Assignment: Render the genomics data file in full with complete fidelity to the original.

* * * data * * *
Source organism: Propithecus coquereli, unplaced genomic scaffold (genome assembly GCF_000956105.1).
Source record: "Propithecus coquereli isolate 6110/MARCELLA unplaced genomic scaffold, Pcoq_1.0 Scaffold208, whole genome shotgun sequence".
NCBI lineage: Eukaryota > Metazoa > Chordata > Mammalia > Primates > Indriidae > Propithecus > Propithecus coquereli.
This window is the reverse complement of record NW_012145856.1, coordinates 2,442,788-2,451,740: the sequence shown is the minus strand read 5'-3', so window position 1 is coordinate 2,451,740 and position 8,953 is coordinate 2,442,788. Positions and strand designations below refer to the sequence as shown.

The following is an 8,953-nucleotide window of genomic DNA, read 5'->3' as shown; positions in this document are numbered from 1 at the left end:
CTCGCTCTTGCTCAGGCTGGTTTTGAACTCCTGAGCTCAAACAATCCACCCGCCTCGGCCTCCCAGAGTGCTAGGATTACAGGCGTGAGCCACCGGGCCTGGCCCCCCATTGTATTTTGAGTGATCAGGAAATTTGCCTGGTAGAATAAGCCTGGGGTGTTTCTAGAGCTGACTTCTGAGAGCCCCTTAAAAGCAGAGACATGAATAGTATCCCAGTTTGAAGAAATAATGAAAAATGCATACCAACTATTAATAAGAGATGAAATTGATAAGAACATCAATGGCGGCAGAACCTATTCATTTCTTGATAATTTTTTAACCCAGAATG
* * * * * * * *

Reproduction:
Source organism: Propithecus coquereli, unplaced genomic scaffold (genome assembly GCF_000956105.1).
Source record: "Propithecus coquereli isolate 6110/MARCELLA unplaced genomic scaffold, Pcoq_1.0 Scaffold208, whole genome shotgun sequence".
NCBI lineage: Eukaryota > Metazoa > Chordata > Mammalia > Primates > Indriidae > Propithecus > Propithecus coquereli.
This window is the reverse complement of record NW_012145856.1, coordinates 2,442,788-2,451,740: the sequence shown is the minus strand read 5'-3', so window position 1 is coordinate 2,451,740 and position 8,953 is coordinate 2,442,788. Positions and strand designations below refer to the sequence as shown.

The following is an 8,953-nucleotide window of genomic DNA, read 5'->3' as shown; positions in this document are numbered from 1 at the left end:
CTCGCTCTTGCTCAGGCTGGTTTTGAACTCCTGAGCTCAAACAATCCACCCGCCTCGGCCTCCCAGAGTGCTAGGATTACAGGCGTGAGCCACCGGGCCTGGCCCCCCATTGTATTTTGAGTGATCAGGAAATTTGCCTGGTAGAATAAGCCTGGGGTGTTTCTAGAGCTGACTTCTGAGAGCCCCTTAAAAGCAGAGACATGAATAGTATCCCAGTTTGAAGAAATAATGAAAAATGCATACCAACTATTAATAAGAGATGAAATTGATAAGAACATCAATGGCGGCAGAACCTATTCATTTCTTGATAATTTTTTAACCCAGAATG